However, before developing a plan for the future, you must look at the past and analyze what worked and what didn’t. One thing I have learned is gone are the days of not responding to questions, not interacting with our community, and just pushing content. It is now all about the two-way conversations and sharing fresh, new content. You might not think so, but people are always watching what you do or say, so being transparent and responsive is now becoming best practice – and that is a good thing.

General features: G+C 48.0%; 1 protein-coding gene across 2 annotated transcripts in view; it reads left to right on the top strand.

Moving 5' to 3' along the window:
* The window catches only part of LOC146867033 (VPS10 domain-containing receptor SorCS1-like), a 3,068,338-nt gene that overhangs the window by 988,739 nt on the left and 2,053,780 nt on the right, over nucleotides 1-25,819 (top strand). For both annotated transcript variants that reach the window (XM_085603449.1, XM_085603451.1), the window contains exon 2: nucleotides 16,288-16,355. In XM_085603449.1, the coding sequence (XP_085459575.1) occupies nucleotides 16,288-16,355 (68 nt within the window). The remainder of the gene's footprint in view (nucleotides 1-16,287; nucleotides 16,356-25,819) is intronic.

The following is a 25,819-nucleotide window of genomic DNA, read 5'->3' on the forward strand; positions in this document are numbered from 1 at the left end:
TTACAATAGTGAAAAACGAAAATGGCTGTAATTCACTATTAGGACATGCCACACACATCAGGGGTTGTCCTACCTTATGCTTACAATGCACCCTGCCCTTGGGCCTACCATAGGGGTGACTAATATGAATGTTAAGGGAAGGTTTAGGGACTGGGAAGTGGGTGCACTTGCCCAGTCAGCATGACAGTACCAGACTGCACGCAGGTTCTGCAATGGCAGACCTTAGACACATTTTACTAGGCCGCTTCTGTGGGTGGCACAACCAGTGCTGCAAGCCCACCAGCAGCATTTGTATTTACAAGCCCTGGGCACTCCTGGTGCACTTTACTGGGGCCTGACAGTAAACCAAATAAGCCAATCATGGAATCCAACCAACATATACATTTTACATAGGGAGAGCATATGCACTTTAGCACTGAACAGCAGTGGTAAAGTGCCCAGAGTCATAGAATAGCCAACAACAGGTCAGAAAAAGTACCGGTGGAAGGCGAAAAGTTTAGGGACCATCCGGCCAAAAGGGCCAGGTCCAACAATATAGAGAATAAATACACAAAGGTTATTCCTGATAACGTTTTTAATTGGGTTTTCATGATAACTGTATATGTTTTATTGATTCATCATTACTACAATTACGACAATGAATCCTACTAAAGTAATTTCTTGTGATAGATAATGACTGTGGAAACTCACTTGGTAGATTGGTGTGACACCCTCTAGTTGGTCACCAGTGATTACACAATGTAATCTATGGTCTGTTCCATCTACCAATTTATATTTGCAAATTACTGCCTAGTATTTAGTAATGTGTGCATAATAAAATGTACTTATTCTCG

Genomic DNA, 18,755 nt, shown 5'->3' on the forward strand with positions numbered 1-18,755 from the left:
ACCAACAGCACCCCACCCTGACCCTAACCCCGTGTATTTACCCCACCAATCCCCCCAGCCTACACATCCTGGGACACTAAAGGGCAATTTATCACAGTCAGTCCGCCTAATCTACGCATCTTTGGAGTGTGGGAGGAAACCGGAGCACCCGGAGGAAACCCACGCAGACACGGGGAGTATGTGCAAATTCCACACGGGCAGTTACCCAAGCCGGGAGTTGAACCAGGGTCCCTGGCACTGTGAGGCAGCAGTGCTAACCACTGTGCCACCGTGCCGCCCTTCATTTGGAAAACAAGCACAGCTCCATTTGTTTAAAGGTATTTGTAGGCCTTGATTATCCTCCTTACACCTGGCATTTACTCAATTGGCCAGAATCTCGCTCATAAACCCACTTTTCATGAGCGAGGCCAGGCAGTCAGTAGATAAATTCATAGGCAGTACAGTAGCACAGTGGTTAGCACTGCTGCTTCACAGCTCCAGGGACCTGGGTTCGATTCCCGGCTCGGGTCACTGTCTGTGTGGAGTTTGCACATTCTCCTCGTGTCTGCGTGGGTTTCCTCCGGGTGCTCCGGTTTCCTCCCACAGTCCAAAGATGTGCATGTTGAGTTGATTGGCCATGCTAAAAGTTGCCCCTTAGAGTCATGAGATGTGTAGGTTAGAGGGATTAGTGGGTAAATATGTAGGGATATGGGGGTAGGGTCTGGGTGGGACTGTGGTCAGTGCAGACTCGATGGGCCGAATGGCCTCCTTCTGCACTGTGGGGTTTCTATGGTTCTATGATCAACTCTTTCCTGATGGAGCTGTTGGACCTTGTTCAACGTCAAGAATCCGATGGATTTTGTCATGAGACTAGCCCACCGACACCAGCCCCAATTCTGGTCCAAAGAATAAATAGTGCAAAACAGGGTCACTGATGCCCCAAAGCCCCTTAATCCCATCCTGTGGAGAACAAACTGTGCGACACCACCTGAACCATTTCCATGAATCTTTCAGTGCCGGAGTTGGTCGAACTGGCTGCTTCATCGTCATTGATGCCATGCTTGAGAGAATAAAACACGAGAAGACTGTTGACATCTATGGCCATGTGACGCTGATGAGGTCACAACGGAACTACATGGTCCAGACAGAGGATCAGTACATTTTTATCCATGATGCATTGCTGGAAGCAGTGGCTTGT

So…now we need to look to the future and come up with a strategy that is fun, yet informative and helps us achieve our student achievement and well-being goals.

The future of video

One word: video. That is the future of social media. That is one of the communication tactics the WRDSB communications department will be using more of in the upcoming school year.

Our parents want to know what is going on in their child’s school, whether it is information that needs to be communicated to them, or simply, a performance or activity they can’t attend due to work or other personal commitments.

Video use at the WRDSB